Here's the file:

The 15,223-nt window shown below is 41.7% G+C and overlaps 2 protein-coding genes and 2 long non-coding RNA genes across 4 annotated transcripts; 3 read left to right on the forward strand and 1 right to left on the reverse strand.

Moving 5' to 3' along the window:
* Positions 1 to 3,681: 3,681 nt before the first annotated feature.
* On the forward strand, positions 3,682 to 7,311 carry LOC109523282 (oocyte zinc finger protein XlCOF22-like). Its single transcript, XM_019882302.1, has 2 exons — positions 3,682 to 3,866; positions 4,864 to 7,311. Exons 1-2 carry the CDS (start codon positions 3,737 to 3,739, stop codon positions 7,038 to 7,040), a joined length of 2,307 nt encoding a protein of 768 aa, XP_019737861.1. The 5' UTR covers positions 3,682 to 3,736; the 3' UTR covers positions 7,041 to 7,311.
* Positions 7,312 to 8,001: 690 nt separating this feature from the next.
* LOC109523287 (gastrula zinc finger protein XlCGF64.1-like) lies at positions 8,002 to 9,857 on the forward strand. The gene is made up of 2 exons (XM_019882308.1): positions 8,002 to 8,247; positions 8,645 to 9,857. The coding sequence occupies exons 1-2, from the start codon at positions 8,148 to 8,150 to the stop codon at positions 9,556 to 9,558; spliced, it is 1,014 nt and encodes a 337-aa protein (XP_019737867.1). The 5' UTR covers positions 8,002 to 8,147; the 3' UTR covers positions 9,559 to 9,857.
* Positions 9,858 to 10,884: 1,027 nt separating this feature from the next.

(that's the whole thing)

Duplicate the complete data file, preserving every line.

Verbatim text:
The 15,223-nt window shown below is 41.7% G+C and overlaps 2 protein-coding genes and 2 long non-coding RNA genes across 4 annotated transcripts; 3 read left to right on the forward strand and 1 right to left on the reverse strand.

Moving 5' to 3' along the window:
* Positions 1 to 3,681: 3,681 nt before the first annotated feature.
* On the forward strand, positions 3,682 to 7,311 carry LOC109523282 (oocyte zinc finger protein XlCOF22-like). Its single transcript, XM_019882302.1, has 2 exons — positions 3,682 to 3,866; positions 4,864 to 7,311. Exons 1-2 carry the CDS (start codon positions 3,737 to 3,739, stop codon positions 7,038 to 7,040), a joined length of 2,307 nt encoding a protein of 768 aa, XP_019737861.1. The 5' UTR covers positions 3,682 to 3,736; the 3' UTR covers positions 7,041 to 7,311.
* Positions 7,312 to 8,001: 690 nt separating this feature from the next.
* LOC109523287 (gastrula zinc finger protein XlCGF64.1-like) lies at positions 8,002 to 9,857 on the forward strand. The gene is made up of 2 exons (XM_019882308.1): positions 8,002 to 8,247; positions 8,645 to 9,857. The coding sequence occupies exons 1-2, from the start codon at positions 8,148 to 8,150 to the stop codon at positions 9,556 to 9,558; spliced, it is 1,014 nt and encodes a 337-aa protein (XP_019737867.1). The 5' UTR covers positions 8,002 to 8,147; the 3' UTR covers positions 9,559 to 9,857.
* Positions 9,858 to 10,884: 1,027 nt separating this feature from the next.